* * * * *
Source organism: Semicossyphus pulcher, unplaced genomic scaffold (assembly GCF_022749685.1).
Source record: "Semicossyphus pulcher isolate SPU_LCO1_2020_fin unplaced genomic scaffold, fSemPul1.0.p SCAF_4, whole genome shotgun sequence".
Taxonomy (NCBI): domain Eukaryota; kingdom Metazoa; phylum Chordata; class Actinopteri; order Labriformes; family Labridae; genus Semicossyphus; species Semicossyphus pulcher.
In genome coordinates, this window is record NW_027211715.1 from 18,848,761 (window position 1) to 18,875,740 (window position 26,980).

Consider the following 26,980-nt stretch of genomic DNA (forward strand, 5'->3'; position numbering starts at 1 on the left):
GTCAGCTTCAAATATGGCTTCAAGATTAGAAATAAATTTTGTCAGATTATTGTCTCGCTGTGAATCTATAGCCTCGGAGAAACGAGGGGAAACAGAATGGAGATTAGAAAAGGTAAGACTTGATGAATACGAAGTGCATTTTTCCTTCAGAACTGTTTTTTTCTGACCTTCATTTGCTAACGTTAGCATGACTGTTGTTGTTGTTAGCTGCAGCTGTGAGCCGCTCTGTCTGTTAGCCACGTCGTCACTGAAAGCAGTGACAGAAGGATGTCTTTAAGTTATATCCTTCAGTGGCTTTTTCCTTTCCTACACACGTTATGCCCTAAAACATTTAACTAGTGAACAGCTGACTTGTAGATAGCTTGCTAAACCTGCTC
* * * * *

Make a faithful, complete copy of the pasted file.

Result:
Source organism: Semicossyphus pulcher, unplaced genomic scaffold (assembly GCF_022749685.1).
Source record: "Semicossyphus pulcher isolate SPU_LCO1_2020_fin unplaced genomic scaffold, fSemPul1.0.p SCAF_4, whole genome shotgun sequence".
Taxonomy (NCBI): domain Eukaryota; kingdom Metazoa; phylum Chordata; class Actinopteri; order Labriformes; family Labridae; genus Semicossyphus; species Semicossyphus pulcher.
In genome coordinates, this window is record NW_027211715.1 from 18,848,761 (window position 1) to 18,875,740 (window position 26,980).

Consider the following 26,980-nt stretch of genomic DNA (forward strand, 5'->3'; position numbering starts at 1 on the left):
GTCAGCTTCAAATATGGCTTCAAGATTAGAAATAAATTTTGTCAGATTATTGTCTCGCTGTGAATCTATAGCCTCGGAGAAACGAGGGGAAACAGAATGGAGATTAGAAAAGGTAAGACTTGATGAATACGAAGTGCATTTTTCCTTCAGAACTGTTTTTTTCTGACCTTCATTTGCTAACGTTAGCATGACTGTTGTTGTTGTTAGCTGCAGCTGTGAGCCGCTCTGTCTGTTAGCCACGTCGTCACTGAAAGCAGTGACAGAAGGATGTCTTTAAGTTATATCCTTCAGTGGCTTTTTCCTTTCCTACACACGTTATGCCCTAAAACATTTAACTAGTGAACAGCTGACTTGTAGATAGCTTGCTAAACCTGCTC